2010: better watch out, there may be a constitutional crisis about
Over the past 12 months or so, amid all of the economic doom and gloom, I have tried to be relatively cheery and upbeat when it comes to sticking my head above the blogosphere parapet. However, on this occasion, I appear to have joined the ranks of the glass-half-empty brigade.
To make matters worse, I've a more-than-sneaking suspicion that a number of you may not have heard of the cause of my despond. So, what's got me down in the dumps? A political conundrum that's remained lurking in the darkest recesses of our political system since 1977: the West Lothian Question. It takes its name from the then political constituency of the MP who first raised it - Labour stalwart, Tam Dalyell - and it relates to the effect of devolution on those bits of the UK without devolved parliaments.
It resonates most strongly when we consider the political relationship between England and Scotland. Given my born-in-England-raised-in-Scotland-work-in-England-but-think-I'm-Scottish-really background, this is something in which I take a keen interest and (I hope) explains why I'm getting depressed about this when much of the rest of the population appears to be more concerned about the love lives of (current and former) members of the Chelsea football team.
It's best explained by an example, so here goes. Let's assume that Labour win the forthcoming election with a majority of 10 seats (and an outright Conservative victory at the polls would require the biggest swing in post-war electoral history, so this assumption must be within the range of possible outcomes). A narrow victory, but enough to govern.
However, 15 of those seats are held by Labour MPs for Scottish constituencies including, the recently disclosed 'forces of hell' notwithstanding, the current Prime Minister and Chancellor of the Exchequer. Those Scottish Westminster MPs have no influence over their constituents' lives in all of the areas where power has been devolved to Holyrood - health and education being two of the most politically sensitive and important.
So: what happens when the government wants to pass legislation involving health and education for the rest of the UK? With the Scottish MPs removed from the equation, the government would not have a majority.
And this is the heart of the problem posed by the West Lothian Question. Why should MPs who don't have any say over health and education so far as their own constituents are concerned vote on the same issues when they effect the lives of other UK citizens (a large number of whom will not have voted for the government of the day)? Irrespective of your views on the merits or otherwise of devolved government, I hope you agree that there is an element of unfairness in this.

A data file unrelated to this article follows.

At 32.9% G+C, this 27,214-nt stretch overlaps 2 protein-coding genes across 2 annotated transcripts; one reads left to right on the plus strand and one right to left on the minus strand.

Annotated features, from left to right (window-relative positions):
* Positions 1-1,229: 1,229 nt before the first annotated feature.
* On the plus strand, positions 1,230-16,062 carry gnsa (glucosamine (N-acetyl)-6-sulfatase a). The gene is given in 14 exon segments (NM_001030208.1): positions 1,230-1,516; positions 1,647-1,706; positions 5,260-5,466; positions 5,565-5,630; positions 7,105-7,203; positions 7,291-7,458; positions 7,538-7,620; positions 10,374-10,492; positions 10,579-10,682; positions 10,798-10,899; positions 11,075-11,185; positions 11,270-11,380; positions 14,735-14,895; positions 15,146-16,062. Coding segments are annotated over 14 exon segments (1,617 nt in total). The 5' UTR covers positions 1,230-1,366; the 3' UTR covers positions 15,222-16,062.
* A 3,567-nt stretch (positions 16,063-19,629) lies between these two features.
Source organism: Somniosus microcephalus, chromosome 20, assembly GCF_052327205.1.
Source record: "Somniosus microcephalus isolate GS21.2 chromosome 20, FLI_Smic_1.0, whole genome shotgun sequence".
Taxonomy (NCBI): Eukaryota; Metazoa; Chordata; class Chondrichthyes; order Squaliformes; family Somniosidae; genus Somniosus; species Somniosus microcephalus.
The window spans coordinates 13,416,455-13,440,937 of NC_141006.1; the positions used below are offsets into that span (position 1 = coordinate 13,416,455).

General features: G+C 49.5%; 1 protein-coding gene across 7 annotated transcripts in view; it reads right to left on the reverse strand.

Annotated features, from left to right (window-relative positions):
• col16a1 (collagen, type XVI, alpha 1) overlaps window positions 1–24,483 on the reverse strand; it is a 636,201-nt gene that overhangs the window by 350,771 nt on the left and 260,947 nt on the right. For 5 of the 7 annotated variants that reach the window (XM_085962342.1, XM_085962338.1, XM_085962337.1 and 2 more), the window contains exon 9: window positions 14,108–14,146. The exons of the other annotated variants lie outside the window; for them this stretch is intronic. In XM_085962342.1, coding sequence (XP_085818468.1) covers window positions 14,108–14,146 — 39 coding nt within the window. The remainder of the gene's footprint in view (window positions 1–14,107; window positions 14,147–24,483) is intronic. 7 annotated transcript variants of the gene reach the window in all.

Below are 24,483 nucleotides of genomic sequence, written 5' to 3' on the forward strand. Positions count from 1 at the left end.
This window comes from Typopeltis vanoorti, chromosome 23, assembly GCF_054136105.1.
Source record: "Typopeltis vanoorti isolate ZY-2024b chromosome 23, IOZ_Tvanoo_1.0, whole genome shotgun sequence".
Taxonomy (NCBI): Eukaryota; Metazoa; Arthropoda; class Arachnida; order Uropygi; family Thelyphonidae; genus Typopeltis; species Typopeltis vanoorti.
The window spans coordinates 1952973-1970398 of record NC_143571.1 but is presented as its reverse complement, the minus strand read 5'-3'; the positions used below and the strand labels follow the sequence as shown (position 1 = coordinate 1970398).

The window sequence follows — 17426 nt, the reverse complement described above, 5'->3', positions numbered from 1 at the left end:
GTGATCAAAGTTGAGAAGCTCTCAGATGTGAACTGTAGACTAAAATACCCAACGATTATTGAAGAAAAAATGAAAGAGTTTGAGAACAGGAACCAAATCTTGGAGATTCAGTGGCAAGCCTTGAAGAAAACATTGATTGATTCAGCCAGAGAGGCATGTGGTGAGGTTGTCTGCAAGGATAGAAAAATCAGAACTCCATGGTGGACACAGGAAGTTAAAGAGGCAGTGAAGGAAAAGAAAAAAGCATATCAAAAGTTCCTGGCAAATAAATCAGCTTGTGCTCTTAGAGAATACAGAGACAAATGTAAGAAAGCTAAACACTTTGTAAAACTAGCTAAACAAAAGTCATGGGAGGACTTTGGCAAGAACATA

To make matters worse, there is little by way of definitive answer to the conundrum, although I assume that this is partly due to the fact that the situation has never arisen in practice. From the perspective of a constitutional lawyer, the answer might lie with the fact that Westminster has retained a right to veto any legislation passed in Holyrood, although I'm not sure that's an adequate answer. A right to veto legislation isn't the same as a right to pass it, and I'm pretty confident that the exercise of the right of veto by Westminster would create an entirely different political dilemma north of Hadrian's Wall if it was ever exercised.
The perfect answer to the question is for there to be equal devolution throughout the UK. But this doesn't reflect current political reality: the Welsh Parliament doesn't have any significant powers, the assembly at Stormont is a separate political conundrum all of its own and the move towards greater English devolution died a very quick death following the unsuccessful referendum campaign for an assembly in the North East back in 2004.
All of that having been said, perhaps the demand for equal devolution throughout the rest of the UK will change if Welsh, Northern Irish and (particularly) English voters suddenly feel disenfranchised once the dust has settled in May.
As for me, I'm hoping that an upturn in recent fortunes for both Dundee United and the Scottish rugby team over the weekend will put me in better cheer, but, if I'm honest, I'm not that optimistic.